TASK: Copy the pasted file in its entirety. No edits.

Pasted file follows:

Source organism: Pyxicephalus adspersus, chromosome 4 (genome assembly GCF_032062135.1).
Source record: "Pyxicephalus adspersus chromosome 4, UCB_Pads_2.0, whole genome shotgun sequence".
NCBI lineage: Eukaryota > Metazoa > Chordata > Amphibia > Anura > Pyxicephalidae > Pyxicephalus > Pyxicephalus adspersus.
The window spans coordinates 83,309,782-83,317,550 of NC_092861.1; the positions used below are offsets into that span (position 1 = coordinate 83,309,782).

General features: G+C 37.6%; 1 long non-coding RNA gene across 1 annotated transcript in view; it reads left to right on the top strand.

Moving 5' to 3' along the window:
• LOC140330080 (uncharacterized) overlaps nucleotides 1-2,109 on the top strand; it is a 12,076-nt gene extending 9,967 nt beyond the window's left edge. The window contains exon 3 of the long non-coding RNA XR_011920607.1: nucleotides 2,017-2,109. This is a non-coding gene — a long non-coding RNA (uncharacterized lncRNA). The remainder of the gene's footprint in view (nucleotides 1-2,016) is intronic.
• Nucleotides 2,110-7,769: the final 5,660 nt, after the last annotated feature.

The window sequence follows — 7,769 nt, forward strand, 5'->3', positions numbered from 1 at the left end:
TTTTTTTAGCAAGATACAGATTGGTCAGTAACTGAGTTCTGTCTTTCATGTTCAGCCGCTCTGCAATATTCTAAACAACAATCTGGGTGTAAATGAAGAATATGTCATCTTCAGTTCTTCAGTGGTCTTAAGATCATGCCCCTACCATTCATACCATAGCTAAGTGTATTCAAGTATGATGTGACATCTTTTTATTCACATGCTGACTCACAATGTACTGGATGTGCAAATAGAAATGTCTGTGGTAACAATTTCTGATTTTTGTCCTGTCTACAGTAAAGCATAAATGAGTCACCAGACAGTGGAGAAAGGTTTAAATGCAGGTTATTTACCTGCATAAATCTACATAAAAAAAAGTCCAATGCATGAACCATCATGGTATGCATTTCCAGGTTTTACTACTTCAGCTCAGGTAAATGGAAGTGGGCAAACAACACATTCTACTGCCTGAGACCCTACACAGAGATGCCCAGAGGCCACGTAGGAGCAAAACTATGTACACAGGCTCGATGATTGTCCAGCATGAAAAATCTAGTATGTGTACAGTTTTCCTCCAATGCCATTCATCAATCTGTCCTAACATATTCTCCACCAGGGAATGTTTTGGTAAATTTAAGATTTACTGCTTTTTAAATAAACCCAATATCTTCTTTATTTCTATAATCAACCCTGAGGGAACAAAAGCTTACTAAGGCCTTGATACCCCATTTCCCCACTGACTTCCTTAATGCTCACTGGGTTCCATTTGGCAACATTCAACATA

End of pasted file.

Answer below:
Source organism: Pyxicephalus adspersus, chromosome 4 (genome assembly GCF_032062135.1).
Source record: "Pyxicephalus adspersus chromosome 4, UCB_Pads_2.0, whole genome shotgun sequence".
NCBI lineage: Eukaryota > Metazoa > Chordata > Amphibia > Anura > Pyxicephalidae > Pyxicephalus > Pyxicephalus adspersus.
The window spans coordinates 83,309,782-83,317,550 of NC_092861.1; the positions used below are offsets into that span (position 1 = coordinate 83,309,782).

General features: G+C 37.6%; 1 long non-coding RNA gene across 1 annotated transcript in view; it reads left to right on the top strand.

Moving 5' to 3' along the window:
• LOC140330080 (uncharacterized) overlaps nucleotides 1-2,109 on the top strand; it is a 12,076-nt gene extending 9,967 nt beyond the window's left edge. The window contains exon 3 of the long non-coding RNA XR_011920607.1: nucleotides 2,017-2,109. This is a non-coding gene — a long non-coding RNA (uncharacterized lncRNA). The remainder of the gene's footprint in view (nucleotides 1-2,016) is intronic.
• Nucleotides 2,110-7,769: the final 5,660 nt, after the last annotated feature.

The window sequence follows — 7,769 nt, forward strand, 5'->3', positions numbered from 1 at the left end:
TTTTTTTAGCAAGATACAGATTGGTCAGTAACTGAGTTCTGTCTTTCATGTTCAGCCGCTCTGCAATATTCTAAACAACAATCTGGGTGTAAATGAAGAATATGTCATCTTCAGTTCTTCAGTGGTCTTAAGATCATGCCCCTACCATTCATACCATAGCTAAGTGTATTCAAGTATGATGTGACATCTTTTTATTCACATGCTGACTCACAATGTACTGGATGTGCAAATAGAAATGTCTGTGGTAACAATTTCTGATTTTTGTCCTGTCTACAGTAAAGCATAAATGAGTCACCAGACAGTGGAGAAAGGTTTAAATGCAGGTTATTTACCTGCATAAATCTACATAAAAAAAAGTCCAATGCATGAACCATCATGGTATGCATTTCCAGGTTTTACTACTTCAGCTCAGGTAAATGGAAGTGGGCAAACAACACATTCTACTGCCTGAGACCCTACACAGAGATGCCCAGAGGCCACGTAGGAGCAAAACTATGTACACAGGCTCGATGATTGTCCAGCATGAAAAATCTAGTATGTGTACAGTTTTCCTCCAATGCCATTCATCAATCTGTCCTAACATATTCTCCACCAGGGAATGTTTTGGTAAATTTAAGATTTACTGCTTTTTAAATAAACCCAATATCTTCTTTATTTCTATAATCAACCCTGAGGGAACAAAAGCTTACTAAGGCCTTGATACCCCATTTCCCCACTGACTTCCTTAATGCTCACTGGGTTCCATTTGGCAACATTCAACATA